Bone volume and bone turnover correlate with the ratio of RANKL/OPG mRNA expression in control bone but not in OA
Because it is the ratio of RANKL/OPG that determines the effective level of RANKL, we explored the relationship between the RANKL/OPG mRNA ratio and indices of trabecular bone volume and turnover. There were 11 control and 12 OA cases in which both molecular and histomorphometric data were available for analysis. The plot of BV/TV versus RANKL/OPG showed a significant decrease in controls (r = −0.67; p < 0.05; Fig. 8). However, no relationship was seen in the OA samples or in the age-matched control cohort excluding the two younger samples. A strong association was found between both ES/BS and RANKL/OPG mRNA (r = 0.93; p < 0.001) and OS/BS and RANKL/OPG mRNA (r = 0.80; p < 0.001) for control bone samples. In both cases, there was a strong positive correlation, suggesting that the ratio of RANKL/OPG may well be of central importance in bone remodeling (Figs. 9A and 9C). The relationships between ES/BS and RANKL/OPG mRNA levels and OS/BS and RANKL/OPG mRNA levels were determined by the levels of RANKL mRNA. In neither OA nor controls was there an observable relationship between ES/BS or OS/BS and OPG mRNA or RANK mRNA. However, ES/BS increased in the control samples as the RANKL/GAPDH mRNA ratio increased (r = 0.83; p < 0.001; results not shown) and OS/BS also was found to increase in controls with the RANKL/GAPDH mRNA ratio (r = 0.84; p < 0.001; results not shown).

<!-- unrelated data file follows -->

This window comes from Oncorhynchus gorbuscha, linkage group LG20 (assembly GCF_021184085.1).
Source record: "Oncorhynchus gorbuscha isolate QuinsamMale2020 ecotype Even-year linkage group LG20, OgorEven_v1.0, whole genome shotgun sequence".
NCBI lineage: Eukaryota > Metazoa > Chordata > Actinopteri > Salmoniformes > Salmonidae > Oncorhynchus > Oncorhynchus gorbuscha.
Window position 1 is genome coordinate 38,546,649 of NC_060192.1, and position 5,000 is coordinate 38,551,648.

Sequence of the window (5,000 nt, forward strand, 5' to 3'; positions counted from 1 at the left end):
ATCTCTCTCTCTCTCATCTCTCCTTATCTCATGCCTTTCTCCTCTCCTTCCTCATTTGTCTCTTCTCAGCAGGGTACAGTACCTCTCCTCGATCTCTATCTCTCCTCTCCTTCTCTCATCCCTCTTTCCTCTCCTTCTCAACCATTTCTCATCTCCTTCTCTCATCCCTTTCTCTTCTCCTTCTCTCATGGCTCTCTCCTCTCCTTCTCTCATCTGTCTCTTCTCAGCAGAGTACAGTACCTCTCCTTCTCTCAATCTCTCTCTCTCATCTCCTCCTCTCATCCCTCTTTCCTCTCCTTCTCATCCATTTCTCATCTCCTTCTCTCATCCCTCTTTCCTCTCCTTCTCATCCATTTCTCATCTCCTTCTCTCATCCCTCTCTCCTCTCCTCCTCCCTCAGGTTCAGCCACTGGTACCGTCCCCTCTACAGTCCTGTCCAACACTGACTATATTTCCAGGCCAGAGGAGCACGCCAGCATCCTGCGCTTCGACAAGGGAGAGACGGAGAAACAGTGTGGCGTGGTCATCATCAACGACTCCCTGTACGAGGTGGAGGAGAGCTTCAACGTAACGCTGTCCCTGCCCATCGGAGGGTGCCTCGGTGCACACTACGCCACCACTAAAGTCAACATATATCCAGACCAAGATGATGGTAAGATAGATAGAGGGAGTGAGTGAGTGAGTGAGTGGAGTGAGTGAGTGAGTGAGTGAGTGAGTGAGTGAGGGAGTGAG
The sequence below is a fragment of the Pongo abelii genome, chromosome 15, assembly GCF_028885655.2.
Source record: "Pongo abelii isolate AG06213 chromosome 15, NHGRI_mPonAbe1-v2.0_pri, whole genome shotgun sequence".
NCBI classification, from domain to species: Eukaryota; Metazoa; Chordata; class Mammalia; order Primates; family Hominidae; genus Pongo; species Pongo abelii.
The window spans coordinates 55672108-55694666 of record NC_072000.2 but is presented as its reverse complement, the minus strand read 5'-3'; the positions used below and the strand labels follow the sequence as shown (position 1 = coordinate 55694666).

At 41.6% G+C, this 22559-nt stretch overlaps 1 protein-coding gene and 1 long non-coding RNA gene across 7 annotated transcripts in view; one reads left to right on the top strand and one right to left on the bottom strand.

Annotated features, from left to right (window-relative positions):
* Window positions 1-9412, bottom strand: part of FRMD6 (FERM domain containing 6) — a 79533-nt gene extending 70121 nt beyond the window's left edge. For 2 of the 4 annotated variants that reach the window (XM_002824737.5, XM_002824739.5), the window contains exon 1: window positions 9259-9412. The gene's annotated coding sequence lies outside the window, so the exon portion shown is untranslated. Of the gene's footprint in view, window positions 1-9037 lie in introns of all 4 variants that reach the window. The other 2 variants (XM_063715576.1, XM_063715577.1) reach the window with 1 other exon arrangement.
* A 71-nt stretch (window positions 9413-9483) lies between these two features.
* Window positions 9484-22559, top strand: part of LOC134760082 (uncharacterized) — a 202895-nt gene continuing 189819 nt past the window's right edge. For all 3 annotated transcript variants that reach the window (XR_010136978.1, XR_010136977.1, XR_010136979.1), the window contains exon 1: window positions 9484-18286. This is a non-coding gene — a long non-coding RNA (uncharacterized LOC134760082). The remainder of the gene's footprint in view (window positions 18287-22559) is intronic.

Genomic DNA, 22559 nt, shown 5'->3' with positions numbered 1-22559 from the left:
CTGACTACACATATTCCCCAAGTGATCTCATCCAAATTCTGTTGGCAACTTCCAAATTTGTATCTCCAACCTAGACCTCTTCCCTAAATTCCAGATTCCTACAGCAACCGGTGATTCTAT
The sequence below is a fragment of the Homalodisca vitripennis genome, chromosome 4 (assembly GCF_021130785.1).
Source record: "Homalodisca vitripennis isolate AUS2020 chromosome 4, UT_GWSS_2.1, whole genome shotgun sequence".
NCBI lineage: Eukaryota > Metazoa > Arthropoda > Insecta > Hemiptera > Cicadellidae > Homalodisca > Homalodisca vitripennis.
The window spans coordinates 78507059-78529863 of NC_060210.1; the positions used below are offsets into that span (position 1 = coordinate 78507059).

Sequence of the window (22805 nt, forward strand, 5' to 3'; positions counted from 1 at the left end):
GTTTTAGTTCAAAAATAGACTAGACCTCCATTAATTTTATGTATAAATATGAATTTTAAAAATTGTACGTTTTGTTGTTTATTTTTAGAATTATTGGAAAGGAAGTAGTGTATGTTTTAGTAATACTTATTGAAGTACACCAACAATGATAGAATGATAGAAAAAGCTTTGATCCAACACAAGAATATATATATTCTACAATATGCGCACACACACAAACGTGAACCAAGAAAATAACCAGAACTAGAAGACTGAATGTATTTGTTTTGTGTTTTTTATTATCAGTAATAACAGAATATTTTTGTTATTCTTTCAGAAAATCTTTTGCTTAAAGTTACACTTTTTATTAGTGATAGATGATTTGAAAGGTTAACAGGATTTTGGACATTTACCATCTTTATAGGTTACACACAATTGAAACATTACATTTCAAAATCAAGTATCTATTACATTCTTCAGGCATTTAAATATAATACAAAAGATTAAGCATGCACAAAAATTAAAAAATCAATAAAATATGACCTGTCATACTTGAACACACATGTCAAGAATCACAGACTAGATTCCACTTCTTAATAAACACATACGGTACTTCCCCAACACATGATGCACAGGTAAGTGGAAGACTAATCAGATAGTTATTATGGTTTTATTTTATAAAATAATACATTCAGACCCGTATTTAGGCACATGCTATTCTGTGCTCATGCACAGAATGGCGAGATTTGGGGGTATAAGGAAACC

The relationships between RANKL/OPG mRNA and ES/BS and OS/BS were not evident for the OA samples (Figs. 9B and 9D). We propose that there may be a fundamental difference in the regulation of bone turnover and remodeling in trabecular bone in OA.
Presently, the etiology of OA is unknown. It is possible that the different presentations of OA, with different spectra of joints involved, indicate that OA is actually a cluster of diseases, with the common feature of relatively noninflammatory degeneration of the articular cartilage. Thus, OA of the hand, OA of the hip, and generalized OA appear to have different genetic bases.(28, 29) Despite these differences, a common feature of OA is a set of changes in the subchondral trabecular bone. Characteristically, the subchondral bone is sclerotic, with increased Tb.Th and decreased intertrabecular spacing.(1) The altered trabecular architecture is associated with altered mechanical properties, such that the tissue is rendered more rigid and less able to absorb shock.(6) These changes in the subchondral bone therefore may exacerbate the disease by transferring more of the load to the articular surface. In hip OA, it has been found that the trabecular bone more distal from the affected joint surface also is reproducibly different from bone in the corresponding site in control individuals.(5) We have described similar architectural changes as found in the femoral head in the intertrochanteric region,(2) more than 15 cm from the joint surface, as well as in the iliac crest. These findings in severe OA have led several investigators to hypothesize that the bone changes in OA may precede and even be causative of the degeneration of the articular cartilage, as first proposed by Radin et al.(7) Thus, the trabecular bone changes may precede the joint degeneration of OA or may arise secondarily to the joint pathology or indeed may occur in parallel with the cartilage damage, driven by the same causative agent(s) that led to cartilage disease. Whichever of these is the case, to devise effective treatments for OA, clearly, it is important to develop an understanding of the processes that lead to the bony component of this disease.